Business English blog articles

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Are language tests really the best way to assess your employees business English skills?

When a department manager asks us to “test their employee’s business English” there are typically 2 reasons – they want to know if somebody is suitable for a specific job, or they are looking for evidence that somebody has improved their business English. In both cases we fully understand the need for the information – and we often find ourselves challenging the idea of a “test”. HR & L&D, line managers, business English providers, teachers and participants are all familiar with the idea of tests – we’ve all been doing them since we started school – but as a business tool they have clear limits. 
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Are language tests really the best fit for purpose when it comes to corporate English training?

At the heart of these limits is the question “does the test really reflect the purpose?”.  These limits were highlighted in a recent newspaper article “Difficulty of NHS language test ‘worsens nurse crisis’”. The article focuses on the shortage of nurses applying for work in the UK, and behind this shortage are 2 factors: firstly the inevitable (and avoidable) uncertainty created by Brexit, and secondly that qualified and university-educated nurses who are native English speakers from countries such as Australia and New Zealand are failing to pass the English language test the NHS uses. One of the nurses said:“After being schooled here in Australia my whole life, passing high school with very good scores, including English, then passing university and graduate studies with no issues in English writing – now to ‘fail’ IELTS [the English language test] is baffling.”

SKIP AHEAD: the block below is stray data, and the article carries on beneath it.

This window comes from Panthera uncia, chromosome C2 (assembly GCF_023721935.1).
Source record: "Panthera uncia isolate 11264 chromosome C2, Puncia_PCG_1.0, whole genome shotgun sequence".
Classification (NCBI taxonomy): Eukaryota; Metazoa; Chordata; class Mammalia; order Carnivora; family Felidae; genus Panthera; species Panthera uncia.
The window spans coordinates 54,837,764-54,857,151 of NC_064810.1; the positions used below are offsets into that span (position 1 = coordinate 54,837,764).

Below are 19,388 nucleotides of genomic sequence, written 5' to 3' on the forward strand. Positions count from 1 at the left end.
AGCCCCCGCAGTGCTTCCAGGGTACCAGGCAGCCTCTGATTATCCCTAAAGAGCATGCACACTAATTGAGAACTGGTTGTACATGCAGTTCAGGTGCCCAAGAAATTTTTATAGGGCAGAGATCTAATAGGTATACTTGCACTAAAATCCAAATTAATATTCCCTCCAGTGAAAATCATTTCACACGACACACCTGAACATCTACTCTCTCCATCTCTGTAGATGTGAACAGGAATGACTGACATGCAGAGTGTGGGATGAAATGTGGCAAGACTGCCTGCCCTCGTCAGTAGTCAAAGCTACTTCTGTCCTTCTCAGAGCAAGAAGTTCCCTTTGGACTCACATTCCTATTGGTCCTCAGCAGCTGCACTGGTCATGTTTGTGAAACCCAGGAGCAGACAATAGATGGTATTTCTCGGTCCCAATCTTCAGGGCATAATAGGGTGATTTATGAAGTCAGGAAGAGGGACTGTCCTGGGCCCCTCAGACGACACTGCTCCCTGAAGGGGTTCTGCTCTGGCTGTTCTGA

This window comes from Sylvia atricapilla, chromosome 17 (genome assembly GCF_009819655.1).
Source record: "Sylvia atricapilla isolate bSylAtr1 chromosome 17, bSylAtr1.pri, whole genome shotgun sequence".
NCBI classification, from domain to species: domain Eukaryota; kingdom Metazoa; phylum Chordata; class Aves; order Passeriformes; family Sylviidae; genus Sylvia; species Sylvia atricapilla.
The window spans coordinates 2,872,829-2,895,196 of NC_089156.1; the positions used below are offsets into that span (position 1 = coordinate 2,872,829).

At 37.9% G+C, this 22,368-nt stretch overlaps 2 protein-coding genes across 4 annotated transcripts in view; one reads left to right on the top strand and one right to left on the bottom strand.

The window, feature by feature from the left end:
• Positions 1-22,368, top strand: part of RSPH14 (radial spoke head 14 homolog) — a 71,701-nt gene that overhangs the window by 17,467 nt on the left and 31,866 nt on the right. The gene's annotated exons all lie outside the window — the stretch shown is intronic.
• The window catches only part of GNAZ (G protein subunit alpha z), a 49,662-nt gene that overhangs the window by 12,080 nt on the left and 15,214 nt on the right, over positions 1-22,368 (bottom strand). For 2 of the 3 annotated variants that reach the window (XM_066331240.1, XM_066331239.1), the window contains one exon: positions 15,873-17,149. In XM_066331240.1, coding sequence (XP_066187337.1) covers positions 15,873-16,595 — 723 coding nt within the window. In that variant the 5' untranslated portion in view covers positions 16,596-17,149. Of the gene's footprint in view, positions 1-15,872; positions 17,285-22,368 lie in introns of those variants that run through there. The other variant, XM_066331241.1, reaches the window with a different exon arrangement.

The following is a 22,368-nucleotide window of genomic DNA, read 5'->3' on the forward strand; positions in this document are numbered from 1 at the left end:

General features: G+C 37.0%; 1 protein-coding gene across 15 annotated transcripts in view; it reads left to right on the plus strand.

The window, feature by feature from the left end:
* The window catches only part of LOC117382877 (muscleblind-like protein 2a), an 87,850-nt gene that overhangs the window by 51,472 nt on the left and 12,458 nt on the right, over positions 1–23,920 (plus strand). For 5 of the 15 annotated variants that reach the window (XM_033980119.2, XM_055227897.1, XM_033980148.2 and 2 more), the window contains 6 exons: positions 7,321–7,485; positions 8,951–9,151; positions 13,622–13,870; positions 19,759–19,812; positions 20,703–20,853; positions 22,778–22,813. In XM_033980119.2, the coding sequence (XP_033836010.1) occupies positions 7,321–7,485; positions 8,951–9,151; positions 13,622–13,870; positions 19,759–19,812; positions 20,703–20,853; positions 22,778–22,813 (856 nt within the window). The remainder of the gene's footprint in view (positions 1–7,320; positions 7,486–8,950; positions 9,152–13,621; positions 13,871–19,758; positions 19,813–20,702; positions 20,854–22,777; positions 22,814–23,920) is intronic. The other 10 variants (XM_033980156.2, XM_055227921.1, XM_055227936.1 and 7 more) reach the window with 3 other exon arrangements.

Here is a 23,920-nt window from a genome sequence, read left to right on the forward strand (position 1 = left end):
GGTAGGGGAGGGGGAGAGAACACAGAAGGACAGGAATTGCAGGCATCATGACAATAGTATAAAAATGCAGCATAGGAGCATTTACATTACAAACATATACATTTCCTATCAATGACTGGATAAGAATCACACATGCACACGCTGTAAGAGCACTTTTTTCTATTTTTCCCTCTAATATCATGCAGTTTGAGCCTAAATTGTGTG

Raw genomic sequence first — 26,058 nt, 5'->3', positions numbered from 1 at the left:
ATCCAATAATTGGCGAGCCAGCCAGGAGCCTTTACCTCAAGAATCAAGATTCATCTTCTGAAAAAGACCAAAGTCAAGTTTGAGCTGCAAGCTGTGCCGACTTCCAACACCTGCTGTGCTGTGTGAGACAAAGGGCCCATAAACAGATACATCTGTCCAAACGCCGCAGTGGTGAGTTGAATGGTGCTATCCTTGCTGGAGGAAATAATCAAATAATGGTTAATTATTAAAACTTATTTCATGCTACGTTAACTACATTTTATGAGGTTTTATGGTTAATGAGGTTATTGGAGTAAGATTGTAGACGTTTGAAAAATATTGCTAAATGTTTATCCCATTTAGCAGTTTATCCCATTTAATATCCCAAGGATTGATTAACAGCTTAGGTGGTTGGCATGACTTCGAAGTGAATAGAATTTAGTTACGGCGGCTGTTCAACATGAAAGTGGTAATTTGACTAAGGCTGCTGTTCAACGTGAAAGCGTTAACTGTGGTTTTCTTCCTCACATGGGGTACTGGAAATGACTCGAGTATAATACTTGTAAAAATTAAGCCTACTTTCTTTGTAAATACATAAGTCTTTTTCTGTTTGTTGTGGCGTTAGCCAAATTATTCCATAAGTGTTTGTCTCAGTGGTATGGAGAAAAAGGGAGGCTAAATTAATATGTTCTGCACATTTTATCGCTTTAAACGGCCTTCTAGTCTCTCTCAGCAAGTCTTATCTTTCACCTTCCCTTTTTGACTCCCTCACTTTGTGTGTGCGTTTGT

To be clear there is nothing wrong with the International English Language Testing System (IELTS) per se. It is one of the most robust English language tests available, and is a multi-purpose tool used for work, study and migration. The test has four elements: speaking, listening, reading and writing.  My question is “Is this really the best way to assess whether a nurse can do her job effectively in English?”

Design assessment approaches to be as close to your business reality as possible